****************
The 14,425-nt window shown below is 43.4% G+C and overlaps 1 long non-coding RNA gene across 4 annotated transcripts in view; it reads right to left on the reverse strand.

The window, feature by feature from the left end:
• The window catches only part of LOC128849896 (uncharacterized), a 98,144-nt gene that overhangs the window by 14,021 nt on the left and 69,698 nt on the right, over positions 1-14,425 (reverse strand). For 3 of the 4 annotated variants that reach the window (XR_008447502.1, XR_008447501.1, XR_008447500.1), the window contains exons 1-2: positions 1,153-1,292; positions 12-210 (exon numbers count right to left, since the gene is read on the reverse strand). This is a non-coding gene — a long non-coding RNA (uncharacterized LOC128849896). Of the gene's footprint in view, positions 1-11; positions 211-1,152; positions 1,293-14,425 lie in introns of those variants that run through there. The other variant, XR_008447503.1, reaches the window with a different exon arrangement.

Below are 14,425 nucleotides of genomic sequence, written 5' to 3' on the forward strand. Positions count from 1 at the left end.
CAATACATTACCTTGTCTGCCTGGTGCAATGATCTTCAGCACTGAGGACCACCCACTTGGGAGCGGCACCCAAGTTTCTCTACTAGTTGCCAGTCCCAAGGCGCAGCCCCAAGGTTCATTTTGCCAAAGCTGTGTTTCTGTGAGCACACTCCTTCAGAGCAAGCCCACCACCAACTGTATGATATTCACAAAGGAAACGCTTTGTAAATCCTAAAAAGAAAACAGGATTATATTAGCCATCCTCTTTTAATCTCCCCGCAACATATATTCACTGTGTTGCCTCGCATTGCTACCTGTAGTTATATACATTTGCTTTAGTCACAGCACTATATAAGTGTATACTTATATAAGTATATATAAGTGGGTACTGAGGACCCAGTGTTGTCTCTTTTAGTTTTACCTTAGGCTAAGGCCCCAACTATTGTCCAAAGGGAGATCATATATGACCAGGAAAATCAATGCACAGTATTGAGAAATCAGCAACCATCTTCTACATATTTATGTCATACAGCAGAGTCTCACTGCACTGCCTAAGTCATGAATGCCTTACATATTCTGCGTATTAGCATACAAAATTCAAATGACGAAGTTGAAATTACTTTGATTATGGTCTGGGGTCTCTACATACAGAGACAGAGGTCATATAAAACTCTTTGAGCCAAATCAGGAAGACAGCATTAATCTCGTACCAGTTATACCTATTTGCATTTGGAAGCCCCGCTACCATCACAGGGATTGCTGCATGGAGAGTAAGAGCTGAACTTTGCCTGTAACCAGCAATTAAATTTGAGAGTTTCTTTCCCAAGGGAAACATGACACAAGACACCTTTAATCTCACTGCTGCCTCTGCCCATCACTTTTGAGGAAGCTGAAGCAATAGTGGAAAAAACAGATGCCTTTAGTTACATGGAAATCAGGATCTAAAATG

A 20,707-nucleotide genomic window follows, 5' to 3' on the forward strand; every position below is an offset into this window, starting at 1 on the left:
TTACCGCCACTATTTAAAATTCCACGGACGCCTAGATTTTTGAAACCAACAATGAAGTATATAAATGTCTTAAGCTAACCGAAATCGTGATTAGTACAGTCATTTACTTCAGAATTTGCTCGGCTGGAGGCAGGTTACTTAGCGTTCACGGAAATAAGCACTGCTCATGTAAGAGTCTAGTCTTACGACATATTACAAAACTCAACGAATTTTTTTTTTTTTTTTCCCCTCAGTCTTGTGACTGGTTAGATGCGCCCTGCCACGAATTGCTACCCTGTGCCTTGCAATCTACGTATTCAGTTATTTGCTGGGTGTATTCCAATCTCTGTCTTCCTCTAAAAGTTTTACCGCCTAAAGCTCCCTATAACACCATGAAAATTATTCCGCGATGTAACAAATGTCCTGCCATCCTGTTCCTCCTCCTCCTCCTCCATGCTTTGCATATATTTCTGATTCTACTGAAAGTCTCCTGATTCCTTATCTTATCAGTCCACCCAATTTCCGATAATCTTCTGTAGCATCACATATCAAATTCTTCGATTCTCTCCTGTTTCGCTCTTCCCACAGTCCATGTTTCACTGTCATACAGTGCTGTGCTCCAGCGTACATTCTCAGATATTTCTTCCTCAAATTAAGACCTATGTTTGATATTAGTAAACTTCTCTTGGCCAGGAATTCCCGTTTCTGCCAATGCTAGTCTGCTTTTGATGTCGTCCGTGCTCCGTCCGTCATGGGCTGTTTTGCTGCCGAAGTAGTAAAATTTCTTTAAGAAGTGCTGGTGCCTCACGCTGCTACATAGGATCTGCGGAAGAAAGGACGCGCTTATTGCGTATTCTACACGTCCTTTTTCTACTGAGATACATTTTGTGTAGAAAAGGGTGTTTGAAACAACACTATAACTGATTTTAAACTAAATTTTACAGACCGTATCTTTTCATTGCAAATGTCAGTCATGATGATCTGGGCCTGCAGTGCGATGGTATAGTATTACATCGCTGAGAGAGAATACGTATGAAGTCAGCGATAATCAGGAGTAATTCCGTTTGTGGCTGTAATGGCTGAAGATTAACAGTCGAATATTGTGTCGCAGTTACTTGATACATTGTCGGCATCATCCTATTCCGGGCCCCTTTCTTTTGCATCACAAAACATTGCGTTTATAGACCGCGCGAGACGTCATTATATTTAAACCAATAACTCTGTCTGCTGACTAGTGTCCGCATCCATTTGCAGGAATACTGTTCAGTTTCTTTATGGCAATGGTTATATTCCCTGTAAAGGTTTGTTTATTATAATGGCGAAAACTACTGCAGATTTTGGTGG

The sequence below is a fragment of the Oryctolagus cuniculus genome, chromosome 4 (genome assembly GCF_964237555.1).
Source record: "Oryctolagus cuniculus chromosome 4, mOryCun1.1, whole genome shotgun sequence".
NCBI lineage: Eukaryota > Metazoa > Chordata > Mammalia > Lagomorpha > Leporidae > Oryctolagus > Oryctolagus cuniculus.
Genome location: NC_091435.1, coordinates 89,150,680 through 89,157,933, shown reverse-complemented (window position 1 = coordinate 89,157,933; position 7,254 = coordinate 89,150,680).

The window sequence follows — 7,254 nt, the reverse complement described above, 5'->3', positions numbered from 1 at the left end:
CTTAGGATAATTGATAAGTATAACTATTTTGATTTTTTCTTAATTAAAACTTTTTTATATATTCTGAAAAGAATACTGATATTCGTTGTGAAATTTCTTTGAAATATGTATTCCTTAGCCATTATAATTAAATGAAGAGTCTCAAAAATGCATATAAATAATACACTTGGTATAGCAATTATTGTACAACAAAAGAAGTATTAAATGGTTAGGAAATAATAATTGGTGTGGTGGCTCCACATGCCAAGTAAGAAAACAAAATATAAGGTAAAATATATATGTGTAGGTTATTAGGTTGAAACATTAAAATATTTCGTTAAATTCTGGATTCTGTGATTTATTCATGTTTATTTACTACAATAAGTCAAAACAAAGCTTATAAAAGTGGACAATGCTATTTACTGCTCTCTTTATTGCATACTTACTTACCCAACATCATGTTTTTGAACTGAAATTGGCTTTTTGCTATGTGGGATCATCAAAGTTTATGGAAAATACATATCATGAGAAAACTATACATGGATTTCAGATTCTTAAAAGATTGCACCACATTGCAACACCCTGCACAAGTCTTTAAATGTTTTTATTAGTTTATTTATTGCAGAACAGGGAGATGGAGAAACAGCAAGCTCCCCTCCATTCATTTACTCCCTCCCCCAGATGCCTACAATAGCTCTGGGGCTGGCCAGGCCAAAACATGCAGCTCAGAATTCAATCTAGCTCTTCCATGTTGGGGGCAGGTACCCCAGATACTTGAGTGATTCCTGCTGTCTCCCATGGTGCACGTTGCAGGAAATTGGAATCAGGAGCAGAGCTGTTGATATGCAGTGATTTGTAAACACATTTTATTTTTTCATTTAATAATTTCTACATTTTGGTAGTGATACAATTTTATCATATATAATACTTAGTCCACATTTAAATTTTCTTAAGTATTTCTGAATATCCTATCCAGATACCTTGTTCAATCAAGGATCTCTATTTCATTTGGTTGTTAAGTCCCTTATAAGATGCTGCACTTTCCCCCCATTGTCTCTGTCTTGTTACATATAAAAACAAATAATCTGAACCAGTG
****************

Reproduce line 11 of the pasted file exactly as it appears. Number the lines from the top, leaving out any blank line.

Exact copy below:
Genome location: NC_091435.1, coordinates 89,150,680 through 89,157,933, shown reverse-complemented (window position 1 = coordinate 89,157,933; position 7,254 = coordinate 89,150,680).